This content was published: October 29, 2018. Phone numbers, email addresses, and other information may have changed.
How individuals with visual disabilities read online content
Many times you might be required to implement accessible and/or usable online content. Have you wondered why? Why is it important to use headings? Why do images need Alt text? Why do links need to be descriptive? Why tables need column and row headers? Etc.
First, let’s find out how a blind person navigates the internet. Mario Eiland is an assistive technology specialist who is blind and has used screen readers for over 30 years. He describes that navigating online is like the following audio.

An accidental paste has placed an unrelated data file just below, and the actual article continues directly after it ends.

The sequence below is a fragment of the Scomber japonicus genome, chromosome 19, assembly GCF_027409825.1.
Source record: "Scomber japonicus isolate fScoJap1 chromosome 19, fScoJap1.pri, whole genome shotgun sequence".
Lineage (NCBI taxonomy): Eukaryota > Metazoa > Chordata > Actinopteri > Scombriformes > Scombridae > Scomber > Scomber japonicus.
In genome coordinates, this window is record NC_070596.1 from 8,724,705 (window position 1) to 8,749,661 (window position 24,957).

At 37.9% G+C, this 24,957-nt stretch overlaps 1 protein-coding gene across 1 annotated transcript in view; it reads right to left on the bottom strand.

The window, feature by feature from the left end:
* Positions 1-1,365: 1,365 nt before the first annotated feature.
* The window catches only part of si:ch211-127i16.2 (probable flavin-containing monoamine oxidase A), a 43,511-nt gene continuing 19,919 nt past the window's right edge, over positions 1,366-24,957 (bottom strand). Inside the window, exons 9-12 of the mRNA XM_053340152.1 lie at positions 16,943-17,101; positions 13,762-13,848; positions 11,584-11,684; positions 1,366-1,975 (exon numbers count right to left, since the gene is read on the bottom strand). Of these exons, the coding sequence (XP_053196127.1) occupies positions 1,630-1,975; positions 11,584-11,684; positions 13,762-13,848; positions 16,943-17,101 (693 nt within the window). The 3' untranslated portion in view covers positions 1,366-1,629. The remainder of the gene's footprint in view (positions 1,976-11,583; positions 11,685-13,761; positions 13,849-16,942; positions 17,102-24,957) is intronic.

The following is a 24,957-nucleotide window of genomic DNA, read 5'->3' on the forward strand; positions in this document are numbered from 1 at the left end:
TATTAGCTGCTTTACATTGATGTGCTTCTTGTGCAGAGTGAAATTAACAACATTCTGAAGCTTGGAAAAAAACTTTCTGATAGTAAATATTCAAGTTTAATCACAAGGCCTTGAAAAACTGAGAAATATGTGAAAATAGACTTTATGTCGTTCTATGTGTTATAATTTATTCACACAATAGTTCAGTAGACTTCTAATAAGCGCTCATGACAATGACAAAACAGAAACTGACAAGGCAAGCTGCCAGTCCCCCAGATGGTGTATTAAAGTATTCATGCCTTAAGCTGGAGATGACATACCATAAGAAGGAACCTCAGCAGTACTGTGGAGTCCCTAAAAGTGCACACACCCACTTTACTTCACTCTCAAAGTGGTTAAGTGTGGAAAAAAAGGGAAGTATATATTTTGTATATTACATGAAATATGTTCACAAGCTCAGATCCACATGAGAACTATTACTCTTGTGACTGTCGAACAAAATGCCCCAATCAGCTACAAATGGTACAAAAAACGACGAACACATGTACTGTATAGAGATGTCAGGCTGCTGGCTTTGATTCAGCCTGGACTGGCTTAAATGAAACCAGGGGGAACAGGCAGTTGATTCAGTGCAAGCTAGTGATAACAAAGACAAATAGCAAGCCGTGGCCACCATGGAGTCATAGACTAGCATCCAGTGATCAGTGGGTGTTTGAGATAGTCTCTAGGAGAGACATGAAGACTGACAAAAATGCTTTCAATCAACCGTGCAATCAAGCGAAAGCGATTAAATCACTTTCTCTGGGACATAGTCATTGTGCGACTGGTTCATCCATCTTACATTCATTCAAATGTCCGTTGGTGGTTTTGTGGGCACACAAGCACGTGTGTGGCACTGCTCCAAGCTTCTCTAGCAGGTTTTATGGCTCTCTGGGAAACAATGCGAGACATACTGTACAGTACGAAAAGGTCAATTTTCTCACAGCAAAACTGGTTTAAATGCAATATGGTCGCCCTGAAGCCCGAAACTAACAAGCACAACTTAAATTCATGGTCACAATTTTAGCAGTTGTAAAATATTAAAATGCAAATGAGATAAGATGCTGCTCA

People who are blind tend to face many barriers with online content, given the visual nature of the Web. They will often use a screen reader to access their computer or device and may use a refreshable Braille display in conjunction with the screen reader to convert text to Braille.
Common barriers for blind people include:
- Visual content that has no alternative text
- Elements that cannot be controlled with a keyboard
- Overly complex or excessive amounts of unstructured content
- Inability to navigate within a page of content
- Inconsistent navigation
- Time limits (insufficient time to complete tasks)
- Unexpected automated activity (e.g., redirect when an element receives focus)
- Multimedia without audio description
In order to emphasize the importance of building accessible online content, we created a video series demonstrating the differences between an inaccessible versus accessible content. When elements, such as headings, links, lists, and tables are properly implemented, media such as, images, videos, math, and scanned PDF can be made accessible.
I hope you will find the videos helpful and bridge the accessibility gap of online learning.